Oct/Nov 2011 Salon


by Stanley Jenkins


I had come upon a land in which every idea was a theater. It was all grease paint and gas light. The LORD God walked in the garden like thunder in the Catskills.

And every memory was a costume. And every desire was a character in the show. And the show, like the blooming of cactus in Twentynine Palms, must go on.

It was that kind of place.

And I said to Zorro in his mask, who was standing beside me overlooking the arroyo, and I said, "Some of these rocks aren't alive but they develop in complex patterns."

And he said, "No two snowflakes are alike."

And all the stone statues started to stretch and reach into animation. And it was horrible. There was unimaginable suffering as the inanimate became animate.

And the stones made faces waiting for sculptors. As if all you needed to do to live was remove what wasn't necessary.

And I said, "I don't like this place."

And Zorro in his mask said, this is what he said: "You do know there are worse places to be, don't you?"

And I looked at him behind his mask and said, "Every arroyo longs for the flood..."

He smiled and then added, "...but experiences it as a violation when it comes."

We shared a laugh, and then each went our own way.

The night smelled of redwood and popcorn and sawdust.


New York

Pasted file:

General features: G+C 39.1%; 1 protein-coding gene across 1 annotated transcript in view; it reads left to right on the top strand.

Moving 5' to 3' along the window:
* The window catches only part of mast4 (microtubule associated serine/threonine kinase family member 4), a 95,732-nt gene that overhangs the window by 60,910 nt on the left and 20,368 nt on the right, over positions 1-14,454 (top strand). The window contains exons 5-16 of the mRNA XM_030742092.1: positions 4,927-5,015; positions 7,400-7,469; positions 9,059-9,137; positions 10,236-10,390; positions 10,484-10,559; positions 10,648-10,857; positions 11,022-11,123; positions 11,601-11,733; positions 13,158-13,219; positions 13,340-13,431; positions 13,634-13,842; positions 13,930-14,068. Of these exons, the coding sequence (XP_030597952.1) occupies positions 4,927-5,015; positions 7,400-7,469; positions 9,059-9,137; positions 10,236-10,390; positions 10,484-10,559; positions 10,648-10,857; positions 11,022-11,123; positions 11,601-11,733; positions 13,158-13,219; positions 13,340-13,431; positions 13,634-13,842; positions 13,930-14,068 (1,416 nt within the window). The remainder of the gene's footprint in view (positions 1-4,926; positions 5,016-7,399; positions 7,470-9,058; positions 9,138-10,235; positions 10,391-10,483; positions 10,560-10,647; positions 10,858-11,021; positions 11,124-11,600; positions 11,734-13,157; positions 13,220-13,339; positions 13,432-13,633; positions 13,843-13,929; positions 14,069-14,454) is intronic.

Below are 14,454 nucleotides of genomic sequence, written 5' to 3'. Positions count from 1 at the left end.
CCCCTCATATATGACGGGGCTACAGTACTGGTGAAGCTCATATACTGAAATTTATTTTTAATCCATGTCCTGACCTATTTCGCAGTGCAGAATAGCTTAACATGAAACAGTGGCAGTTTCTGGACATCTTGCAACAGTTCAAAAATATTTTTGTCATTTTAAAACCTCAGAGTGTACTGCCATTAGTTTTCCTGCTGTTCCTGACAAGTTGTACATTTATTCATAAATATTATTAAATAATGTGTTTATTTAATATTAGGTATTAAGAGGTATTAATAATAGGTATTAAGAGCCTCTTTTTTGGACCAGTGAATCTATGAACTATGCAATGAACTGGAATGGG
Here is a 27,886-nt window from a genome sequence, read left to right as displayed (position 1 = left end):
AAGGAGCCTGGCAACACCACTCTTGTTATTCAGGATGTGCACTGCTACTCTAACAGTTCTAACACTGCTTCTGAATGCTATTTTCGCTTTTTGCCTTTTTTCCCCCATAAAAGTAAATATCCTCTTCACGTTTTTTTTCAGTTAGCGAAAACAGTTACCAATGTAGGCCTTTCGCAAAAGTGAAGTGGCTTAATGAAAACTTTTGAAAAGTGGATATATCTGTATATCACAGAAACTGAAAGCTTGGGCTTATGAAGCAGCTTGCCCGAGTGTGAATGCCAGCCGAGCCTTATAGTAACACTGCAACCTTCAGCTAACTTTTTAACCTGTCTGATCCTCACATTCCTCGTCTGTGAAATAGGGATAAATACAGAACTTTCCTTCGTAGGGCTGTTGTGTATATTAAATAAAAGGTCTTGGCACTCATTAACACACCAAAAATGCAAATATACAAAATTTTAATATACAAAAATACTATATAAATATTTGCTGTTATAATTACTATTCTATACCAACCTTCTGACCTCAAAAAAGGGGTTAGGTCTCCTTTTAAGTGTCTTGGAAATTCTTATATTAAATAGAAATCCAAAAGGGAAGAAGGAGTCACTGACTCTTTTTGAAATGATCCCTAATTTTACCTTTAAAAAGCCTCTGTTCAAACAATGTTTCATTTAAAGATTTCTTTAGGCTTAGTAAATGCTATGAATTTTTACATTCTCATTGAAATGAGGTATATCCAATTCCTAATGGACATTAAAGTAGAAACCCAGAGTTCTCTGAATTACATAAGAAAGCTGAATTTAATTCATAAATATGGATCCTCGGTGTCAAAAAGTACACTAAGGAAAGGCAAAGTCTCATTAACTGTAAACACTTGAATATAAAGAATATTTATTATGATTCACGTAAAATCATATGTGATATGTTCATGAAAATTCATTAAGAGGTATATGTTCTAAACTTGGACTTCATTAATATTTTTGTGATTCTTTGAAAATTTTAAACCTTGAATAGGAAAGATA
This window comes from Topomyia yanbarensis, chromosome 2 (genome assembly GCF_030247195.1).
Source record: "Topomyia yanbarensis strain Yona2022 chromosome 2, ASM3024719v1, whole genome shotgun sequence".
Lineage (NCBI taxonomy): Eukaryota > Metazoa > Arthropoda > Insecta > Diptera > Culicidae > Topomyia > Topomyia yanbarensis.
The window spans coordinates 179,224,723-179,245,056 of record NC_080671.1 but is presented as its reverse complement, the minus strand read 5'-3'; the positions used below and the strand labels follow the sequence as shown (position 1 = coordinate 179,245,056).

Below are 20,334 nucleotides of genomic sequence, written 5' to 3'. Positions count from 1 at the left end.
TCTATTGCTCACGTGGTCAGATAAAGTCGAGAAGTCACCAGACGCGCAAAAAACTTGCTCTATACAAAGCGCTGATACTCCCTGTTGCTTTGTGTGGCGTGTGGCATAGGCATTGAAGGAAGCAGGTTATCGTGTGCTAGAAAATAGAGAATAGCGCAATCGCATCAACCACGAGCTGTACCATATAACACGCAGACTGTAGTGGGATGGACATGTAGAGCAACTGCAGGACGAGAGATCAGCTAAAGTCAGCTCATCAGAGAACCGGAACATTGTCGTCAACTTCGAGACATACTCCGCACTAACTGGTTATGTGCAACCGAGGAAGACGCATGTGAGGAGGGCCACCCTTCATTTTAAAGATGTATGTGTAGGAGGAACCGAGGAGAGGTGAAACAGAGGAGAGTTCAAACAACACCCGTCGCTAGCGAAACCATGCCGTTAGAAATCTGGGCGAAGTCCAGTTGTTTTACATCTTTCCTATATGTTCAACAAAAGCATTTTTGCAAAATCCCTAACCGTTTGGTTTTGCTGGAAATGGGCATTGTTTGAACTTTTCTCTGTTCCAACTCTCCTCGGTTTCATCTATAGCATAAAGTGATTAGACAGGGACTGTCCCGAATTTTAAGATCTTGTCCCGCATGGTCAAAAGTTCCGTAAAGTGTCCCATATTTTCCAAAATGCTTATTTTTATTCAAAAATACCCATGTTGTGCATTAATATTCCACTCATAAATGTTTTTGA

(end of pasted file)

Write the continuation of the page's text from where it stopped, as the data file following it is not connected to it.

After the tower fell, I lived among the ruins. It's funny, but you breathe the dust long enough and you start to hear the prayer of stones. Sometimes, when the fan belt snaps and the air is redolent of rubber and pavement, the scent itself becomes a tune. They sink dead subway cars in the harbor, and the fish find a new home.

Nobody feels the weather in this city except the homeless.

When I drink too much coffee and smoke too many cigarettes, my ears pound like cars being built in Detroit. You hear that sound sometimes coming in from New Jersey. But it's like seeing the light from stars. By the time you hear it, all industry has been dead for years.

This city doesn't exist yet. Every present is a work in progress. The past here has always been a shill for the future. The city has not abandoned me. It has merely invited me to take the long view.

My city is always swathed in prayer.



In Michigan the pounding of steel still sets the rhythm of religion. Good Methodist boys struggle to surrender to the Spirit. And when they do. They turn their backs on the respectable ones. And they solidify their place outside the camp. And they receive the baptism of fire. Some of them stockpile weapons. Some of them look their fathers in the eye and speak in tongues, as if to say, "Fuck you," in the halls of the sanctified and before the wells of the patriarchs.

Religion will drive you crazy out here. In the land of the automobile and home of the hillbilly—in the land of the last stop homeboy come up from Highway 61. They got cornish pasties and southern barbeque. They drink Faygo Red Pop and Vernors and Jack. They got Bob Seger and Iggy Pop. And Diana Ross.

The Holy Spirit don't take no shit in Detroit.

Soon the truth of Michigan—if it hasn't already—will reside with those who had to leave. Couldn't find a job. The land itself—if it hasn't already—will be left to await the coming of a new dream.

The land still nurses the wounds of glaciers. It can hardly be expected to comment upon the sorrows of lesser catastrophes.


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